Historic England awards grant to repair remains of historic railway bridge

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Historic England has awarded Durham County Council £161,000 to repair and revitalise the remains of the world’s first iron railway bridge.

Completed in 1823, Gaunless Bridge was designed by ‘father of the railways’ George Stephenson and spanned the River Gaunless in West Auckland, in County Durham. Forming part of a line serving the Witton Park Colliery, it originally carried horse-drawn coal wagons, which were then replaced with steam locomotives in around 1833. 

The bridge remained in use until 1901 when it was no longer able to take the weight of the increasingly heavy coal wagons.

Whilst the bridge was dismantled – part of which is on permanent display at the National Railway Museum – the stone abutments supporting the structure remained in place and are now part of the Stockton and Darlington Railway Scheduled Monument. In recent years they have fallen victim to anti-social behaviour, which has affected their condition. 

The grant from Historic England will be used to repair the abutments, which will support a new bridge deck that will form part of the new 26-mile Stockton and Darlington Railway Walking and Cycling route. Alongside the repair work, Historic England will involve the local community, running sessions about the history of the bridge with local school children and setting up a volunteer group dedicated to the long-term care of the site.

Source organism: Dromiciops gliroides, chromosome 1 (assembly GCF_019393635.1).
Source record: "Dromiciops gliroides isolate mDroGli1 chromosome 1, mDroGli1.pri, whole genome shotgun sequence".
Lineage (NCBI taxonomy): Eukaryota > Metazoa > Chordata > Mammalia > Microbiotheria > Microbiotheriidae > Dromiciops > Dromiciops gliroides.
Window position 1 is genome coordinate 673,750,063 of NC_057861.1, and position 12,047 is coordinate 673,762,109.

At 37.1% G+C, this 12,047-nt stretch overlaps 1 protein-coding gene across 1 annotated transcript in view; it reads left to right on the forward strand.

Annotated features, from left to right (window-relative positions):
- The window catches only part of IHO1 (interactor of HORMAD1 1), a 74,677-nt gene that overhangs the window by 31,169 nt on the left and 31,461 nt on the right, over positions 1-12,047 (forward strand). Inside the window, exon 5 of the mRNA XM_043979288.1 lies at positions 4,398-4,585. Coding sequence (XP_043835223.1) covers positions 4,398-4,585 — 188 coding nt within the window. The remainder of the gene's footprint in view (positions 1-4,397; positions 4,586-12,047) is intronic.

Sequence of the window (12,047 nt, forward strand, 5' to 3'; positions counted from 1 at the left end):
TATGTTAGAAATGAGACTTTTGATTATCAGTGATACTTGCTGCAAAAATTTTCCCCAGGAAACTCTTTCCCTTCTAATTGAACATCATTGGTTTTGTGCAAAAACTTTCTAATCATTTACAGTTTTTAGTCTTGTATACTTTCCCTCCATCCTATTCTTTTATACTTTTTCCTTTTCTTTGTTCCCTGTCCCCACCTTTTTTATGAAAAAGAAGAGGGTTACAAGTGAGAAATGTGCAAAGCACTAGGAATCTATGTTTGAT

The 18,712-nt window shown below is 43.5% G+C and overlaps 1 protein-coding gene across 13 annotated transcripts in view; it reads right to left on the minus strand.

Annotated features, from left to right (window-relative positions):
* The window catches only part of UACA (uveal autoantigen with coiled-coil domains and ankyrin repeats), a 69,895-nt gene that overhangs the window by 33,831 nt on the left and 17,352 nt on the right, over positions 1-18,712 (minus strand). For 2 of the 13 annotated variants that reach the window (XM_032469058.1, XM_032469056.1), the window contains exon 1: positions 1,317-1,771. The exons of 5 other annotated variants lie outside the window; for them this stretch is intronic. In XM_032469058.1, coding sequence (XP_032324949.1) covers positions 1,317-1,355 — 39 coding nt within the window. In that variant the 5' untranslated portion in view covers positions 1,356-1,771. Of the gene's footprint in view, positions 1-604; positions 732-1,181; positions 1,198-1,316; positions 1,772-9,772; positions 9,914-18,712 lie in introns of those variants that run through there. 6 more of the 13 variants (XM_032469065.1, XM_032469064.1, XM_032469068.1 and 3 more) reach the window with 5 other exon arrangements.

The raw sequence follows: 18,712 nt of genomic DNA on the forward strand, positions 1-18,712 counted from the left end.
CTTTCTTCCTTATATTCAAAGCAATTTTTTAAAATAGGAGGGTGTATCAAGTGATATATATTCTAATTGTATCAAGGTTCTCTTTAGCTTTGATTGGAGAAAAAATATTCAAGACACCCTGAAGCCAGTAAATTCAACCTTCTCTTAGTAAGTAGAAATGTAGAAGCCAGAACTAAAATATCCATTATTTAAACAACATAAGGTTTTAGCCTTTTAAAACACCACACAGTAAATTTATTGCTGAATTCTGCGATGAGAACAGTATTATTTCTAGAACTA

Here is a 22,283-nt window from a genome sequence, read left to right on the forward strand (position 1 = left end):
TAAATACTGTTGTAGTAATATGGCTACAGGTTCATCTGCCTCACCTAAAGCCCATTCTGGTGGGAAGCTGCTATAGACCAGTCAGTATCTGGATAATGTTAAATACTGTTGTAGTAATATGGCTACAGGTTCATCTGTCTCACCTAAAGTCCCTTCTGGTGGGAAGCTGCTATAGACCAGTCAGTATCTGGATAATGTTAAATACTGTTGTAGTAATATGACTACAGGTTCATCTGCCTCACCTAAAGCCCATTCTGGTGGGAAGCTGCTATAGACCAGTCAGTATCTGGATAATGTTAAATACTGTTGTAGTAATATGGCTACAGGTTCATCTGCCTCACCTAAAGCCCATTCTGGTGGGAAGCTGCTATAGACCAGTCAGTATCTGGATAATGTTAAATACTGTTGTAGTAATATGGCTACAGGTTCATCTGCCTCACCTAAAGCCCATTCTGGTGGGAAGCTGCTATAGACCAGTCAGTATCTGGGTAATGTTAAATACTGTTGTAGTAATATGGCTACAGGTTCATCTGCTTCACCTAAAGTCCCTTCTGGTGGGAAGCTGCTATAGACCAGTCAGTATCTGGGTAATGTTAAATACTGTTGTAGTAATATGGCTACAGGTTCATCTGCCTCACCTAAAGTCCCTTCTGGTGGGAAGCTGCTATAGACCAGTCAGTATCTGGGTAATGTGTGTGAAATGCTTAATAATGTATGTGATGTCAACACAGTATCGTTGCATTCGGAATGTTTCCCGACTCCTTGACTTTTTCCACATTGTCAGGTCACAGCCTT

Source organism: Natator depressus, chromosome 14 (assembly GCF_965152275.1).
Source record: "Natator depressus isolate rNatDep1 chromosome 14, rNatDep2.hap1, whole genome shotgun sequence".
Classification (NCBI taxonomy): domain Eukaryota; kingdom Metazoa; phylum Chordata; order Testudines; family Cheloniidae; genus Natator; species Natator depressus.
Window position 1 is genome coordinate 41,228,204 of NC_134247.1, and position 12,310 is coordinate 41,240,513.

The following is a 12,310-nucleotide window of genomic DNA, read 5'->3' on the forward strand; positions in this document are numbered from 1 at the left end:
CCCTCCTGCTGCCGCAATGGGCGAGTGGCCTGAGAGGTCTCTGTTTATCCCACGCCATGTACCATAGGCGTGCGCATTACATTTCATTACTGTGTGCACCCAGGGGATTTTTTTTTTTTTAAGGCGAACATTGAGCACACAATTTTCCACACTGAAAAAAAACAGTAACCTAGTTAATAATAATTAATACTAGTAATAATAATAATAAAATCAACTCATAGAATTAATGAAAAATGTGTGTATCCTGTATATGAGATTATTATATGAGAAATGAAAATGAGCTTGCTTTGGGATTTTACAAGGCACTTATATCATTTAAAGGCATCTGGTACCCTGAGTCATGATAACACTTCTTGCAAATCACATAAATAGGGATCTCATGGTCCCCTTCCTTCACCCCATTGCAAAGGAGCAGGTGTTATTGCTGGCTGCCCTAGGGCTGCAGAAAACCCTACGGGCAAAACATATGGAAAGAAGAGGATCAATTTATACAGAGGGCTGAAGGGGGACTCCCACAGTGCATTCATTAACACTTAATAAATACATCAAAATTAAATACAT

Giles Proctor from Historic England said: “We are really pleased to be funding this restoration project through the Stockton and Darlington Railway Heritage Action Zone. Gaunless Bridge has a significant role in the history of the railway and the repair of its abutments mark the first step in securing the bridge’s legacy as a part of the new Walking and Cycling Route.”   

This project is part of the Stockton and Darlington Railway Heritage Action Zone, a five-year project focused on rejuvenating and restoring the 26 mile stretch of historic railway, and to help realise its potential to become a major heritage attraction and visitor destination in the build up to its 2025 bicentenary.

Cllr Elizabeth Scott, Durham County Council’s Cabinet member for economy and partnerships, said: “As the world’s first iron railway bridge, Gaunless Bridge is a key part of our rail heritage, both at a local and national level.

“We’re really pleased therefore that this funding is allowing us to restore and repair the abutments, helping preserve this important site.”

Image credit: Historic England

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